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Red Sox sign Edward Mujica

Dec 5, 2013, 11:55 AM EST

St Louis Cardinals v Pittsburgh Pirates Getty Images

Edward Mujica‘s late-season struggles (and arm/back problems) caused him to go from the Cardinals’ closer to out of their playoff plans, but it hasn’t stopped him from getting a nice payday. Jeff Passan of Yahoo! Sports reports that the right-hander has agreed to a two-year, $9.5 million deal with the Red Sox.

St. Louis acquired Mujica from Miami in mid-2012 and he went on to throw 91 innings with a 2.27 ERA and 68/7 K/BB ratio in the next one-and-a-half seasons, including saving 37 games this year after totaling four career saves previously.

He’ll slide into a setup role in front of closer Koji Uehara in Boston and it’s tough to imagine any bullpen duo in baseball posting a better K/BB ratio in 2014.

  1. stevedubs11 - Dec 5, 2013 at 12:05 PM

    wasn’t he complaining that his elbow was giving him some discomfort last season? I’m pretty sure that’s why the Cardinals benched him.

    • fearlessleader - Dec 5, 2013 at 12:39 PM

      It was his back that was giving him problems, actually.

      I wish only the best for the Chief—heaven knows he was money for the Cards this season when they needed him most—but this is still a gamble, given the precipitous plunge in his performance during the last two months of the year (he was entrusted with precisely 7.1 innings of work in September and October, and gave up 4 home runs in those, to go with an ERA roughly quadruple the one he’d amassed during the rest of the year).

    • baseballisboring - Dec 5, 2013 at 9:48 PM

      I mean, I’m sure the Sox checked his medicals. By the way…look at this 2014 Red Sox bullpen…(with last year’s stats)

      Koji Uehara: 1.09 ERA, 101/9 K/BB ratio in 74.1 innings
      Junichi Tazawa: 3.16 ERA, 72/12 K/BB ratio in 68.1 innings
      Edward Mujica: 2.78 ERA, 46/5 K/BB ratio in 64.2 innings
      Burke Badenhop: 3.47 ERA, 42/12 K/BB ratio in 62.1 innings.
      Andrew Miller: 2.64 ERA, 48/17 K/BB ratio in 30.2 innings
      Craig Breslow: 1.81 ERA, 33/18 K/BB ratio in 59.2 innings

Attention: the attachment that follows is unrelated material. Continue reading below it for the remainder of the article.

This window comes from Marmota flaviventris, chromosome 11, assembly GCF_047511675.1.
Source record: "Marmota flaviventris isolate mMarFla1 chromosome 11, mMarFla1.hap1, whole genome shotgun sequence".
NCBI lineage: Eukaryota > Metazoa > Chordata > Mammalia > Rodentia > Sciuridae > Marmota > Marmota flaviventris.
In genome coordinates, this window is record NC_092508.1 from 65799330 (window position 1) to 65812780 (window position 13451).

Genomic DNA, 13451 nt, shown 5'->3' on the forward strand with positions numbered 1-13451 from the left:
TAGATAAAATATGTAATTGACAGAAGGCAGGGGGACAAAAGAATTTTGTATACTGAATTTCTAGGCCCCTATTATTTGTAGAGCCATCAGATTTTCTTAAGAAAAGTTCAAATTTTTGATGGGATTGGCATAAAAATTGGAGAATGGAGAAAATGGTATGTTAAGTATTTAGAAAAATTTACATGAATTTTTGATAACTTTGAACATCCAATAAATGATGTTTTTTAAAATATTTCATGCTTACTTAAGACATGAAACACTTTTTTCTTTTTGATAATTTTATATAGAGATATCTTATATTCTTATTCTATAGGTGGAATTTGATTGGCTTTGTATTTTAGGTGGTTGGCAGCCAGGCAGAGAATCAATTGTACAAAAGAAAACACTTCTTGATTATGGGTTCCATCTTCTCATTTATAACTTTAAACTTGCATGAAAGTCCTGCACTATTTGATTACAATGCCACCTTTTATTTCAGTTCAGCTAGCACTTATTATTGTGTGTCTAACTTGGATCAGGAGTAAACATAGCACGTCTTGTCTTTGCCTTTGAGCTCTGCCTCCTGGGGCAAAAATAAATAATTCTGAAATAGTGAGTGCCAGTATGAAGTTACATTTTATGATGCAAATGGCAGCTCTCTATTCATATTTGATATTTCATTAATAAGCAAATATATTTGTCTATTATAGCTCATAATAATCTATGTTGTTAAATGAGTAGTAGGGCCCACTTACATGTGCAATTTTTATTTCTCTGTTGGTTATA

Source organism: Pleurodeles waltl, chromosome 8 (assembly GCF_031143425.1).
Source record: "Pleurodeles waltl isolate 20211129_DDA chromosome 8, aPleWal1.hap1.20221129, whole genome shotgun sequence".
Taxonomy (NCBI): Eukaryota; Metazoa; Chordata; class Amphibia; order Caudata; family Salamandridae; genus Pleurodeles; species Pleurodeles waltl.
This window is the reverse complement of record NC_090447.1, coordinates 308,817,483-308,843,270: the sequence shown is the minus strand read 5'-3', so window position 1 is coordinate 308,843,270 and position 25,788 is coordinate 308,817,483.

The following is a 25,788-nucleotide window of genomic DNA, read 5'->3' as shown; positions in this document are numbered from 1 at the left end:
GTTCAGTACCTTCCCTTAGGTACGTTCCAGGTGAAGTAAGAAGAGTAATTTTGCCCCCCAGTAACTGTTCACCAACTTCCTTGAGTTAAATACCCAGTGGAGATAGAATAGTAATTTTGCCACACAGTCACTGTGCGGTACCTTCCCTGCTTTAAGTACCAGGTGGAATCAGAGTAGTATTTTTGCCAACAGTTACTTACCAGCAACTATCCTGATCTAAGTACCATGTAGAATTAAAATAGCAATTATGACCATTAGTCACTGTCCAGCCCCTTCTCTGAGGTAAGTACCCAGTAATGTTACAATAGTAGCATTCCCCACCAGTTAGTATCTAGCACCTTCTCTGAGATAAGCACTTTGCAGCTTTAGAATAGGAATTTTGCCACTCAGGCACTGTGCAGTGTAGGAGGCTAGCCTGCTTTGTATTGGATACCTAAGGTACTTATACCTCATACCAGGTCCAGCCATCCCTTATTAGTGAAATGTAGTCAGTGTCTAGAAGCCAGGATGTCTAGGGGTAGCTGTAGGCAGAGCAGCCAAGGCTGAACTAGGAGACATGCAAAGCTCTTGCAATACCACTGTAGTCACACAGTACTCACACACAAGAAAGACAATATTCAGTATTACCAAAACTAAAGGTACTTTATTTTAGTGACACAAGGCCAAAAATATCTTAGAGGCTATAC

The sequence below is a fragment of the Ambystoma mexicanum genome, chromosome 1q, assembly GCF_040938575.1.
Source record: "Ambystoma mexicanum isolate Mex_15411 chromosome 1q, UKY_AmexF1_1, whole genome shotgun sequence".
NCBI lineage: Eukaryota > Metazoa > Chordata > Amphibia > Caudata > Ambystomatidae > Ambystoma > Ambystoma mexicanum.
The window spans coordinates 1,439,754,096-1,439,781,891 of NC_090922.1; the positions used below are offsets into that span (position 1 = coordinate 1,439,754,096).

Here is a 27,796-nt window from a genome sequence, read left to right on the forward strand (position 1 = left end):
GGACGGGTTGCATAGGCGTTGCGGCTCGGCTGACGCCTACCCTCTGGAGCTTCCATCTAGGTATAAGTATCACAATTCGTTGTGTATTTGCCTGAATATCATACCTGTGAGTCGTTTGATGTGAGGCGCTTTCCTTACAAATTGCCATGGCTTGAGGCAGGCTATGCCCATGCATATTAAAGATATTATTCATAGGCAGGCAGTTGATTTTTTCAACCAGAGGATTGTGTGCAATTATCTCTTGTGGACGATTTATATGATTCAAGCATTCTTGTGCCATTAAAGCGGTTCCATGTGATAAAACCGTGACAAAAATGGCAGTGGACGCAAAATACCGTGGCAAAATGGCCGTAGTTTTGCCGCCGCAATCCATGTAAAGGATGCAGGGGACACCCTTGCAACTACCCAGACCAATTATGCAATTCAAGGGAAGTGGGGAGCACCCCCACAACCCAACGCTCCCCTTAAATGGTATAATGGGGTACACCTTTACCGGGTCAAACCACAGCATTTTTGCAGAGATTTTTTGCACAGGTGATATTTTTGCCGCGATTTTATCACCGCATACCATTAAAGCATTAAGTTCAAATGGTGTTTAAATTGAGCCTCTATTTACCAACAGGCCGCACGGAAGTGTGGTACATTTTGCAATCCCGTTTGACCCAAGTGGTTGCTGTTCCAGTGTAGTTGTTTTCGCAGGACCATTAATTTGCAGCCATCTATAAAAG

Drake Britton: 3.86 ERA, 17/7 K/BB ratio in 21 innings

      That’s 7 viable relievers before you even talk about Andrew Bailey, who’s fragile, and allowed a bunch of home runs last year…but still has a career 2.64 ERA, 9.37 K/9 and 2.85 BB/9.

      Oh, and Hanrahan…hurt all last year, walks too many guys, but had a 2.72 ERA in 2012, 1.83 in 2011 and a 9.81 K/9 for his career.

      Then there’s Brandon Workman, Franklin Morales and Rubby de la Rosa. I would venture to say the Red Sox will be pretty well set in the bullpen this year.

  2. uyf1950 - Dec 5, 2013 at 12:07 PM

    Just my opinion but I think that’s a good signing for the Red Sox especially with Hanrahan and Bailey out of the picture for the Red Sox.

    My only hesitation is I think he may be in for a bit of a surprise coming in in relief in a lot of AL East games without a DH and with the smaller parks. But it’s still a good signing.

    • spudchukar - Dec 5, 2013 at 12:29 PM

      Still hanging on to the ol’ American League, and AL East superiority I see.

      • uyf1950 - Dec 5, 2013 at 1:01 PM

        My friend, now should know better then that from reading my comments over the past 2 plus years. I was merely pointing out the parks are smaller and the DH tend to play a part in a pitchers performance especially one that isn’t familiar with them. And while it’s true he started his career in Cleveland and even at that he only pitched 70 innings combined over 3 years with Cleveland.

        BTW there were 19 players in the AL with 25 or more HR’s and just 9 in the NL. Just a guess on my part but I think the parks and line ups had something to do with that.

      • 18thstreet - Dec 5, 2013 at 1:02 PM

        Based on the fact that the American League is superior, he’s hanging onto that sense of superiority.

        Is this really up for debate?

      • churchoftheperpetuallyoutraged - Dec 5, 2013 at 1:29 PM

        Based on the fact that the American League is superior, he’s hanging onto that sense of superiority.